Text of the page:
Who Built Pyramids

Egypt’s Pyramids are an archaeological wonder, rising high above desert sands and staying visible for miles on end. Building the pyramids was 100% an enormous task, but who were the people that pulled it off?


There are so many theories about who built Egypt’s pyramids. Which includes teams of enslaved Jewish people and also wilder ideas, such as inhabitants of the ‘Lost City of Atlantis’ or aliens.

But there is no evidence to back those theories up.

The pyramids could not have been built by Jewish slaves. There is no archaeological evidence that can directly be linked to the Jewish people have been found in ancient Egypt. Additionally, there was a story told in the Hebrew Bible about Jews being slaves in Egypt referring to a city named “Ramesses.” There was a city named pi-Ramesses was founded during the 19th dynasty. The city was named after Ramesses II, who ruled 1279–1213 BC. 


“We have no clue, not even a single word, about early Israelites in Egypt. Neither in monumental inscriptions on walls of temples, nor in tomb inscriptions, nor in papyri,” wrote archaeologists Israel Finkelstein and Neil Asher Silberman in their novel. “The Bible Unearthed: Archaeology’s New Vision of Ancient Israel and the Origin of its Sacred Texts.”

Also, no archaeological evidence has been found for the lost city of Atlantis in any time period. Scholars believe that the story is fictional. As for aliens, that’s out of the question.

Almost every piece of evidence out there shows that ancient Egyptians built the pyramids. But, how did the pyramids live, how they were compensated, and how people treated them is still being researched.


The Pyramids Builders

Egypt has more than 100 pyramids, but it’s most famous is the first step pyramid. It was built during the reign of pharaoh Djoser (about 2630-2611 B.C). The first true pyramid, one that has smooth sides, was built under the rule of pharaoh Snefru (about 2575-2551 B.C.).

The Great Pyramid was established under the rule of pharaoh Khufu (about 2551-2528 B.C.), and two of his successors, Khafre (about 2520-2494 B.C.) and Menkaure (about 2490-2472 B.C.), also had pyramids built at Giza.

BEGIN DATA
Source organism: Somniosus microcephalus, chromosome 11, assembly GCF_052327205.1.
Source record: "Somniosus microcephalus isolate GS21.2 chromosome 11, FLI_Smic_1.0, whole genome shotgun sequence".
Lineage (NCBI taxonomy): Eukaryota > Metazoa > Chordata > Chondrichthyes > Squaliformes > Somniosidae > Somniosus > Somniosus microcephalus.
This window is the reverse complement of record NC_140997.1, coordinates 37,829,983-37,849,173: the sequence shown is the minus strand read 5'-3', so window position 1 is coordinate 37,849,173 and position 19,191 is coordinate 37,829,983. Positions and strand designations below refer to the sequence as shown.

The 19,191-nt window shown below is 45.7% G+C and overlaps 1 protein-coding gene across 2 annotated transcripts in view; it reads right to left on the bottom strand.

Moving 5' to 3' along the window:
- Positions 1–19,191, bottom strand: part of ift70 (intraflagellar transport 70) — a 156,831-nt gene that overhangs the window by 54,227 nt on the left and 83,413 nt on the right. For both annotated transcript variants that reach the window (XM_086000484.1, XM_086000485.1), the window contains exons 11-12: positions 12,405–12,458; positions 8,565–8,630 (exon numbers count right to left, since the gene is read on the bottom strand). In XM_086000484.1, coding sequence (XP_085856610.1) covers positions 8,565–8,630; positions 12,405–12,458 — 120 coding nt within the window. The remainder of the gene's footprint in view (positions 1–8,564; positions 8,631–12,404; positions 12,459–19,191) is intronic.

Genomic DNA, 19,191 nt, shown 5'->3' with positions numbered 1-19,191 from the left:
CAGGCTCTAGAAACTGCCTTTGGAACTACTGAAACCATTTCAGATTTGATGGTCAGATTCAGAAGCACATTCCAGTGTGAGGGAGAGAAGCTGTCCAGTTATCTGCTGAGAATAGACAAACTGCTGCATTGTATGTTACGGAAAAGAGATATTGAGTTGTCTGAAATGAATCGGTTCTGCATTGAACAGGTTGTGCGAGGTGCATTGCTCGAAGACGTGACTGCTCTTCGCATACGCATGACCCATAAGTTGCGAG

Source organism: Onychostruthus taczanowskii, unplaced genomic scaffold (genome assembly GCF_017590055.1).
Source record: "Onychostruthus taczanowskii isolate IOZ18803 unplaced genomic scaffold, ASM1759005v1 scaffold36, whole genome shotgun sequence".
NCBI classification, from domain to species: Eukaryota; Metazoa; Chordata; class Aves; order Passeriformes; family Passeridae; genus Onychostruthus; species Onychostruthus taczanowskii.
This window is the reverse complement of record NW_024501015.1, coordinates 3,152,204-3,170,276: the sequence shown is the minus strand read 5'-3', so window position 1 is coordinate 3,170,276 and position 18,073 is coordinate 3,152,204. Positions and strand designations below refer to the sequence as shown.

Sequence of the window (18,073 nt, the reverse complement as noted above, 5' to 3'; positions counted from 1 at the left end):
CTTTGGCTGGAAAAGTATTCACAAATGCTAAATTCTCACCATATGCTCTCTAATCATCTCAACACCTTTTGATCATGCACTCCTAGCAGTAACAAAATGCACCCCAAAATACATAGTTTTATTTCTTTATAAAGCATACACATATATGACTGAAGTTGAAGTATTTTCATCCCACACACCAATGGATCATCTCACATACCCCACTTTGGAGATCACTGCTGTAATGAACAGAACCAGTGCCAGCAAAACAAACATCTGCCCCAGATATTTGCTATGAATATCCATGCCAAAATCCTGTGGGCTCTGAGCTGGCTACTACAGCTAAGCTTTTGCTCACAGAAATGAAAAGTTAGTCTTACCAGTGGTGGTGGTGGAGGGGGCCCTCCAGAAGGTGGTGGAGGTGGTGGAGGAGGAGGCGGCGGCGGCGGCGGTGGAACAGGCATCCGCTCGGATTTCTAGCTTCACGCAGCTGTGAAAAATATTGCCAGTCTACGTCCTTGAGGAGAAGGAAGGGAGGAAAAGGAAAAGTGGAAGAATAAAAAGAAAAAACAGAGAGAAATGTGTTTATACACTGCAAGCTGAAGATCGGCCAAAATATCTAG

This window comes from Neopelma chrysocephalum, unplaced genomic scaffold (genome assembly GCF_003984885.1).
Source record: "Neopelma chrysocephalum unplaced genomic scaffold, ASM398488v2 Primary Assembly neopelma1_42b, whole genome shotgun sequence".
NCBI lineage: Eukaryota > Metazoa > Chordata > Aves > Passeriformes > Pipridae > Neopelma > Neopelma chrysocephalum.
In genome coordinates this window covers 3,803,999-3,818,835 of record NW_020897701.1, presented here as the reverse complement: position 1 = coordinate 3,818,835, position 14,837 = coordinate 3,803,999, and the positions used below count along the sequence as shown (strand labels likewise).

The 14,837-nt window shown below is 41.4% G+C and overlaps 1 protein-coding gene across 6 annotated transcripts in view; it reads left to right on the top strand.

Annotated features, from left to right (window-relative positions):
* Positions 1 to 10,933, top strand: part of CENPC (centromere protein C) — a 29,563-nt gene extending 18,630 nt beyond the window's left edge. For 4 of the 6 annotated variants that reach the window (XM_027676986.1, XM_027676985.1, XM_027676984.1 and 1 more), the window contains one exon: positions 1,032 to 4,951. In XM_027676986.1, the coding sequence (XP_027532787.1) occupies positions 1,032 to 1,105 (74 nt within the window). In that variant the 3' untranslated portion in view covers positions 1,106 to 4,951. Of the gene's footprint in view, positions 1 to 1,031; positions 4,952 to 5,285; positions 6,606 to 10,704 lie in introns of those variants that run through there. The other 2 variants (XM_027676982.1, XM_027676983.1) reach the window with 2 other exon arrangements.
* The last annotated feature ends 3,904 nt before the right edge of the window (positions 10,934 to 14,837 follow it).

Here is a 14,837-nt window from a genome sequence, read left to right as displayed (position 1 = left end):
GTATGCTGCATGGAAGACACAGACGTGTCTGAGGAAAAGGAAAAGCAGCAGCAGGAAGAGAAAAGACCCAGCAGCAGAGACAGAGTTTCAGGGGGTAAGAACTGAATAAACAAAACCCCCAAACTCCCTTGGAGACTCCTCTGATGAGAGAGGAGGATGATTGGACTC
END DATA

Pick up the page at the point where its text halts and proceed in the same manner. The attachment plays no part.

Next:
Pharaohs had slowly stopped building pyramids during the New Kingdom Era (1550-1070 B.C.) and instead chose to be buried in the Valley of the Kings. Over the past decades, archaeologists have found more remains that provide clues to who the pyramid builders were and how they lived.

Surviving written records, including papyri, were found in 2013 at Wadi al-Jarf on Egypt’s Red Sea coast. The papyri that were found at Wadi al-Jarf show a group of 200 men led by an inspector named Merer. The group of workers transported limestone across the Nile River on a boat.

Egyptologists theorized that the pyramid builders were made up of seasonal agricultural workers. However, this still hasn’t been proven yet. The papyri detail the pyramid’s histories are still in process of being deciphered and analyzed.

Archaeologists have been exploring a town in Giza where the workers lived at. So far, they have found evidence that the town used to bake large amounts of bread, slaughter thousands of animals and brew large amounts of beer.

The workers were buried in graves right near the pyramids. The bones were inspected and they showed to be very healthy which indicated that the workers had access to medical care that was available at the time. It also indicated that they had a rich diet.